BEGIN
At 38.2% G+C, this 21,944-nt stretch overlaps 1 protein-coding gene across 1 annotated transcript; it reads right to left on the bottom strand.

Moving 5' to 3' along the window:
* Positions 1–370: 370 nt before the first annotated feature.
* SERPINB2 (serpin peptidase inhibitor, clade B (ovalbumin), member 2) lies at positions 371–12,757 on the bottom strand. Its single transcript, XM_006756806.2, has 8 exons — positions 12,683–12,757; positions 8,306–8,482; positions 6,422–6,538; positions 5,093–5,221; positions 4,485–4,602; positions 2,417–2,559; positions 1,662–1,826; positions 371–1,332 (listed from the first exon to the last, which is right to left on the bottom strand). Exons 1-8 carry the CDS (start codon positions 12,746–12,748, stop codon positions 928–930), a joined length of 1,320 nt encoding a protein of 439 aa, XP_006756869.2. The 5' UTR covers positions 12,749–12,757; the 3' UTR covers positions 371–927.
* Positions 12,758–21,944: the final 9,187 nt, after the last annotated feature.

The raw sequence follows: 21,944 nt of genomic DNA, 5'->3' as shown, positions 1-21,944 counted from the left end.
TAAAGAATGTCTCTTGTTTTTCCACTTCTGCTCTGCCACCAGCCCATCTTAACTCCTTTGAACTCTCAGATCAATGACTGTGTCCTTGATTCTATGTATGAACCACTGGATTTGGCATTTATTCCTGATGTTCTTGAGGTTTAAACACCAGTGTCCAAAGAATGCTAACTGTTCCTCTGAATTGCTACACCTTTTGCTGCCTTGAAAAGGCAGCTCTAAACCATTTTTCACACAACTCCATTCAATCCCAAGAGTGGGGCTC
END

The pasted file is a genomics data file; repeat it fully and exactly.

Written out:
At 38.2% G+C, this 21,944-nt stretch overlaps 1 protein-coding gene across 1 annotated transcript; it reads right to left on the bottom strand.

Moving 5' to 3' along the window:
* Positions 1–370: 370 nt before the first annotated feature.
* SERPINB2 (serpin peptidase inhibitor, clade B (ovalbumin), member 2) lies at positions 371–12,757 on the bottom strand. Its single transcript, XM_006756806.2, has 8 exons — positions 12,683–12,757; positions 8,306–8,482; positions 6,422–6,538; positions 5,093–5,221; positions 4,485–4,602; positions 2,417–2,559; positions 1,662–1,826; positions 371–1,332 (listed from the first exon to the last, which is right to left on the bottom strand). Exons 1-8 carry the CDS (start codon positions 12,746–12,748, stop codon positions 928–930), a joined length of 1,320 nt encoding a protein of 439 aa, XP_006756869.2. The 5' UTR covers positions 12,749–12,757; the 3' UTR covers positions 371–927.
* Positions 12,758–21,944: the final 9,187 nt, after the last annotated feature.

The raw sequence follows: 21,944 nt of genomic DNA, 5'->3' as shown, positions 1-21,944 counted from the left end.
TAAAGAATGTCTCTTGTTTTTCCACTTCTGCTCTGCCACCAGCCCATCTTAACTCCTTTGAACTCTCAGATCAATGACTGTGTCCTTGATTCTATGTATGAACCACTGGATTTGGCATTTATTCCTGATGTTCTTGAGGTTTAAACACCAGTGTCCAAAGAATGCTAACTGTTCCTCTGAATTGCTACACCTTTTGCTGCCTTGAAAAGGCAGCTCTAAACCATTTTTCACACAACTCCATTCAATCCCAAGAGTGGGGCTC